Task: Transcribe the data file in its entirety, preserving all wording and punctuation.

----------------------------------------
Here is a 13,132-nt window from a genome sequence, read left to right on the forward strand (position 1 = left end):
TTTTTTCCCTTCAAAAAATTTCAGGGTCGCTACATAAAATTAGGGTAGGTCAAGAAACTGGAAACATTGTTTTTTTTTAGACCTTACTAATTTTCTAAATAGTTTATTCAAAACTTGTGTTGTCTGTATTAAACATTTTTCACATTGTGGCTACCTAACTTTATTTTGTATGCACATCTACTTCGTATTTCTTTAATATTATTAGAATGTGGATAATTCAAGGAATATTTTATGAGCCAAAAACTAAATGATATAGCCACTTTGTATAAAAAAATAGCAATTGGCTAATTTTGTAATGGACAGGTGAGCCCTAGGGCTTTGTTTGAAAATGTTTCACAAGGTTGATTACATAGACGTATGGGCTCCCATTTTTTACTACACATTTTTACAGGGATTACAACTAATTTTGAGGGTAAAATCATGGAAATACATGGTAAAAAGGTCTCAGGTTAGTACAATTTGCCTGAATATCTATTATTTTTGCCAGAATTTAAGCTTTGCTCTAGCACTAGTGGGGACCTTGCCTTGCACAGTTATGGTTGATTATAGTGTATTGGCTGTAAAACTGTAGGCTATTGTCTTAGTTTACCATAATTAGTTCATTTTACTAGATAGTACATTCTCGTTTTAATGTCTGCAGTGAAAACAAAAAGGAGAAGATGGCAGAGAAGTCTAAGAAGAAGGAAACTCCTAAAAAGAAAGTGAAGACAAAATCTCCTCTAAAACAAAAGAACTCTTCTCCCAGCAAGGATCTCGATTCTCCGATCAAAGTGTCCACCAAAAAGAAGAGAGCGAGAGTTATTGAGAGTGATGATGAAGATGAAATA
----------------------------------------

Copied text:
Here is a 13,132-nt window from a genome sequence, read left to right on the forward strand (position 1 = left end):
TTTTTTCCCTTCAAAAAATTTCAGGGTCGCTACATAAAATTAGGGTAGGTCAAGAAACTGGAAACATTGTTTTTTTTTAGACCTTACTAATTTTCTAAATAGTTTATTCAAAACTTGTGTTGTCTGTATTAAACATTTTTCACATTGTGGCTACCTAACTTTATTTTGTATGCACATCTACTTCGTATTTCTTTAATATTATTAGAATGTGGATAATTCAAGGAATATTTTATGAGCCAAAAACTAAATGATATAGCCACTTTGTATAAAAAAATAGCAATTGGCTAATTTTGTAATGGACAGGTGAGCCCTAGGGCTTTGTTTGAAAATGTTTCACAAGGTTGATTACATAGACGTATGGGCTCCCATTTTTTACTACACATTTTTACAGGGATTACAACTAATTTTGAGGGTAAAATCATGGAAATACATGGTAAAAAGGTCTCAGGTTAGTACAATTTGCCTGAATATCTATTATTTTTGCCAGAATTTAAGCTTTGCTCTAGCACTAGTGGGGACCTTGCCTTGCACAGTTATGGTTGATTATAGTGTATTGGCTGTAAAACTGTAGGCTATTGTCTTAGTTTACCATAATTAGTTCATTTTACTAGATAGTACATTCTCGTTTTAATGTCTGCAGTGAAAACAAAAAGGAGAAGATGGCAGAGAAGTCTAAGAAGAAGGAAACTCCTAAAAAGAAAGTGAAGACAAAATCTCCTCTAAAACAAAAGAACTCTTCTCCCAGCAAGGATCTCGATTCTCCGATCAAAGTGTCCACCAAAAAGAAGAGAGCGAGAGTTATTGAGAGTGATGATGAAGATGAAATA